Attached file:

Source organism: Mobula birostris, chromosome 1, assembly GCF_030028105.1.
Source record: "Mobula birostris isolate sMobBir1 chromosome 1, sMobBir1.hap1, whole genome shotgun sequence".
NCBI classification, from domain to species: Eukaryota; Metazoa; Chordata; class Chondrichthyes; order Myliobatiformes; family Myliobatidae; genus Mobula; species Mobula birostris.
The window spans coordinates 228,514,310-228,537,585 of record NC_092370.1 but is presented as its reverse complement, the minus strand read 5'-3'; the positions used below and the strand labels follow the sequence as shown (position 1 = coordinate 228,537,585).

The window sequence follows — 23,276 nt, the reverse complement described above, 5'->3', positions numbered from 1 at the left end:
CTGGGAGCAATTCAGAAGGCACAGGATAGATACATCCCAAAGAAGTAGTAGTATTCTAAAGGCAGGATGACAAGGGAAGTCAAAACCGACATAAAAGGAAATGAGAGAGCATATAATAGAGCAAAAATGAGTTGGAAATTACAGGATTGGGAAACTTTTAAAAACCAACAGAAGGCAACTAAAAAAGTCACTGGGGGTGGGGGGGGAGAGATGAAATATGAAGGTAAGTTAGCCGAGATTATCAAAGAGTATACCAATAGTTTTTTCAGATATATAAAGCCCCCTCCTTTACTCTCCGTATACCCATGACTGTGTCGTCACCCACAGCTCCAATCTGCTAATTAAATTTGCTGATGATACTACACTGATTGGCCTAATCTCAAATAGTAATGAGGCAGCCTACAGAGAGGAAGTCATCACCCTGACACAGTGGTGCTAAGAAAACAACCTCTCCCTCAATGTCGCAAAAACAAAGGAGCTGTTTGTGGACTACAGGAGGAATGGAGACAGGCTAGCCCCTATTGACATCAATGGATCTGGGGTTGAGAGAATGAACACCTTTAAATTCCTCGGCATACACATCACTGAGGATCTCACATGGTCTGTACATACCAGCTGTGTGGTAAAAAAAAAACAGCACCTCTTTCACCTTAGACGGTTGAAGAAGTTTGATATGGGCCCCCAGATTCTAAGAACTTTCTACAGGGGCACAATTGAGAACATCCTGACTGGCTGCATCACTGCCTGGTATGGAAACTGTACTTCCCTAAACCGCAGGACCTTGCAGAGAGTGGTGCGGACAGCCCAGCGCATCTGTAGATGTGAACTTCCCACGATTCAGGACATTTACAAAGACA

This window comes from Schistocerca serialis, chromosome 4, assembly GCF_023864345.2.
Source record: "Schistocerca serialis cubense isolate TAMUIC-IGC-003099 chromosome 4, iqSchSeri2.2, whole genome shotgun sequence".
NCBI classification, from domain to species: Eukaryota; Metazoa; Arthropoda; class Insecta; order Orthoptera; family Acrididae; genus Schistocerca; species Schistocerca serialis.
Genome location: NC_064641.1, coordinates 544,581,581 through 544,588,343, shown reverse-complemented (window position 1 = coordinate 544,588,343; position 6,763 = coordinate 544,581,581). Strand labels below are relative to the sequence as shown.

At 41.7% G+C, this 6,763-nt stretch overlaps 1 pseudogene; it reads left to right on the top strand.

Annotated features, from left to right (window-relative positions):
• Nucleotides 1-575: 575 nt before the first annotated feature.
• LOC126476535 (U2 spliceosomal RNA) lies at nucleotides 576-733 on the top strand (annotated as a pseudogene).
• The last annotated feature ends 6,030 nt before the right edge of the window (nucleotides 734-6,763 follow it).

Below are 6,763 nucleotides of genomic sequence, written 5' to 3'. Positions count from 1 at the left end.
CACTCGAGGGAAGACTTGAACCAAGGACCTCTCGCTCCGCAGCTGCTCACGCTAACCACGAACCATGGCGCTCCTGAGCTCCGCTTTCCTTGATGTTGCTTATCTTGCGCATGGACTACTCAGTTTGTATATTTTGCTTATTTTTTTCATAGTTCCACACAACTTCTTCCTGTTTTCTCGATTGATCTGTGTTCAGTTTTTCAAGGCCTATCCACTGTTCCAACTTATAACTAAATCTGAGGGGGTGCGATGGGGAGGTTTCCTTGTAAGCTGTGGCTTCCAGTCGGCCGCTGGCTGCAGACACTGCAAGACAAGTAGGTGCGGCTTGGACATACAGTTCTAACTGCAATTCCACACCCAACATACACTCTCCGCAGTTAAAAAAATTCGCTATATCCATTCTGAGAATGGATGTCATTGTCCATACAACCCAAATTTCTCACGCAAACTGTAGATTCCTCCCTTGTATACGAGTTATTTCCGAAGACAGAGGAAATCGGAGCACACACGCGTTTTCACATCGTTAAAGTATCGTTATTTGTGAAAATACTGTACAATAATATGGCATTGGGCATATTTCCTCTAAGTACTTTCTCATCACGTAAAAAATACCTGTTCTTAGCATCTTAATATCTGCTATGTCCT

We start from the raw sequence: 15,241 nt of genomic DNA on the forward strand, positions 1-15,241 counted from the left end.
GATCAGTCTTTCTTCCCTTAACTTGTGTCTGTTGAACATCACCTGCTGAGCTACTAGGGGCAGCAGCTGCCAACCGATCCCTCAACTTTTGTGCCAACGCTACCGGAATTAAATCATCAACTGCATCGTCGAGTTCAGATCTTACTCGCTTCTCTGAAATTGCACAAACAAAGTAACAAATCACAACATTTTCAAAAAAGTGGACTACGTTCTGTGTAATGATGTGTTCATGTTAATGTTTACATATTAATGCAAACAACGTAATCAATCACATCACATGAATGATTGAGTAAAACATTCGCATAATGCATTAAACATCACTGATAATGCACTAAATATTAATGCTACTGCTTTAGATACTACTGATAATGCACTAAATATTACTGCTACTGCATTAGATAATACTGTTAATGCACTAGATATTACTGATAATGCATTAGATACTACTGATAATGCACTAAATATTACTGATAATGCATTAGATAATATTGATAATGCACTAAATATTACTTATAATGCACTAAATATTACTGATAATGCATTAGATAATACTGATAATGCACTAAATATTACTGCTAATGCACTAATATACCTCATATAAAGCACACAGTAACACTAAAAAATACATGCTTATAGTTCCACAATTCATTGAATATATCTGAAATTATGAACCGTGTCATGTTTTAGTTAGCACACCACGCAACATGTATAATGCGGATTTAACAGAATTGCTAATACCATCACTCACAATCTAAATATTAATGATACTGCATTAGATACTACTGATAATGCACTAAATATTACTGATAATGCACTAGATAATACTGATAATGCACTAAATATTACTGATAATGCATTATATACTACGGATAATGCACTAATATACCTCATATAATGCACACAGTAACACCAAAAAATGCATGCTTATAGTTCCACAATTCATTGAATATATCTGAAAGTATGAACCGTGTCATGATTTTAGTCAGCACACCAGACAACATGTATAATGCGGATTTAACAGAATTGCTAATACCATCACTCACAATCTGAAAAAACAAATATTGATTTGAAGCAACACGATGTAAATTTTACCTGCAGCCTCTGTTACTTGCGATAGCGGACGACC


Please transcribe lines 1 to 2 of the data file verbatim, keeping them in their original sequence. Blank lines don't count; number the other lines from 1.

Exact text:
Source organism: Mobula birostris, chromosome 1, assembly GCF_030028105.1.
Source record: "Mobula birostris isolate sMobBir1 chromosome 1, sMobBir1.hap1, whole genome shotgun sequence".